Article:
It is widely assumed that the banks were pleading for help when they rang the Minister for Finance, Brian Lenihan last Sunday night.
Wrong – The banks were summoning the Minister to instruct him on what action they required of him.
And it’s not just the Minister who jumps when the banks come calling; the so called Financial Regulator and Central Bank also dance to whatever tune the banks are playing.
Up until last weekend the tune was simple – No matter what the evidence is, no matter how stupid you look, you are to maintain the charade that Irish banks, unique in the world, are not in any kind of trouble, you are to deny all suggestions that we have recklessly loaned out billions to property speculators and developers.
As recently as 6th Sep last Lenihan was doing what he was told.
“I can assure your listeners that the Regulator has maintained a very detailed supervision of Irish banks and that the Irish banks are not in anything like the difficulties that their counterparts in the US are.”
Here’s what I had to say about the Minister’s comments (Link as above).
“This Minister knows nothing about the real situation because his information comes from the Central Bank and the so called Financial Regulator who take their orders from the banks. Taxpayers should hold on tightly to their wallets, the banks will soon be looking to do some more pick pocketing.”
Now, €400 billion later the Minister, regulatory authorities and the taxpayer are dancing to the banker’s new tune.
Even the experts don’t seem to know what’s really happening. Economist David McWilliams, who was first to openly state that Irish banks were in trouble, is naïve in the extreme when it comes to his views on how the banks should pay for their sins. He’s worth quoting at length (RTE, 1st report, 2nd item).
“I would hope that the Government moves very quickly to replace the senior management of many of the banks that have behaved extremely recklessly. And that means by making board appointments of outside people, not civil servants, but people who have the national interest at heart. The Government guarantee cannot come for free, it can’t be a blank cheque, it has to come with strings attached…Brian Lenihan and his advisors are in the driving seat and if they think about their position they can change the way Irish banking works.”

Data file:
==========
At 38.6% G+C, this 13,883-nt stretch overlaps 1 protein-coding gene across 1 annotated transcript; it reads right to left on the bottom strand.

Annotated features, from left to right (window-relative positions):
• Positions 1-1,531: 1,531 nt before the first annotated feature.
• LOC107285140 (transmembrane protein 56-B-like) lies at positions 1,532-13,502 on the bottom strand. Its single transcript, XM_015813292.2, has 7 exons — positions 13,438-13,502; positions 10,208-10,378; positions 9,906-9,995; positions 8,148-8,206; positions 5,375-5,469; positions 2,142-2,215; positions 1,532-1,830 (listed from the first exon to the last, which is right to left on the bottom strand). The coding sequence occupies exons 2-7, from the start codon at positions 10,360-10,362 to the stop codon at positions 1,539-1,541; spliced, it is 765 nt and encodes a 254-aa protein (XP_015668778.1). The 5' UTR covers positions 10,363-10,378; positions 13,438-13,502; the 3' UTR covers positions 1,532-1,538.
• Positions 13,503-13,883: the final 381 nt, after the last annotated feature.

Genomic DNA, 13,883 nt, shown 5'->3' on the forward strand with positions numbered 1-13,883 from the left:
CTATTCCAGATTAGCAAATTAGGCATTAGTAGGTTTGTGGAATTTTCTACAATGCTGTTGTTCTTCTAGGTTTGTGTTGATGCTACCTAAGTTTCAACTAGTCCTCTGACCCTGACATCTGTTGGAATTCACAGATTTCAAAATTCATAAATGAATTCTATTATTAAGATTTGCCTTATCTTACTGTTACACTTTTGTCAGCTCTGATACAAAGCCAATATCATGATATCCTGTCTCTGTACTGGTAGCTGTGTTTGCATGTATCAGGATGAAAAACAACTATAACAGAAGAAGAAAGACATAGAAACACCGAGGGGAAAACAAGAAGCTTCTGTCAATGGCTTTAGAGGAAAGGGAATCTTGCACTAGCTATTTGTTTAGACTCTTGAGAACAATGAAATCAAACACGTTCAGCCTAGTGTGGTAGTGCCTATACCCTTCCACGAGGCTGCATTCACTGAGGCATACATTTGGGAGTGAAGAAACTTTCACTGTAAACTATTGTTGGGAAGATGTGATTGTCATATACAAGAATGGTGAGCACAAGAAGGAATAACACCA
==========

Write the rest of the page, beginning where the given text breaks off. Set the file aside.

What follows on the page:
“We’ve got to get rid of Gombeenism; we’ve got to get rid of the proximity between developers, banks and the Government. We’ve got to get rid of these idiosyncratic ways in which our society was run for the last four or five years.”
Like most Irish citizens, McWilliams seems to be completely and innocently unaware of the kind of country he lives in; he genuinely seems to believe that Ireland is a normal democratic country.
His reference to Gombeenism and our idiosyncratic ways might just be the beginning of a realisation that Ireland is unlike any other Western state, that there is something seriously dysfunctional about the way our country is governed.
We at Public Inquiry have been shouting the message for years – Ireland is a corrupt state, the politicians do not work in the interests of the people, the civil servants for the most part serve the politicians and the Government, not the people. Banks and other big business do as they please with impunity; they are never, ever brought to account. How long will it take before the message gets through?
Next week, when the bankers finally reveal the details of their plan, when they tell us what decisions they have made regarding the future of our country, we will hear a lot waffle, a lot of weasel words and a lot of breast beating from our politicians but believe me there will be no challenge to the status quo.
There will be no sacking of senior bank management, there will be no appointment of outsiders to bank boards or if there is they will be given the job of making the coffee. There will be no financial cost to the banks; there will be no strings attached to the deal because it is the banks that are calling the shots.
Our politicians are nothing more than messenger boys for the real power in this country.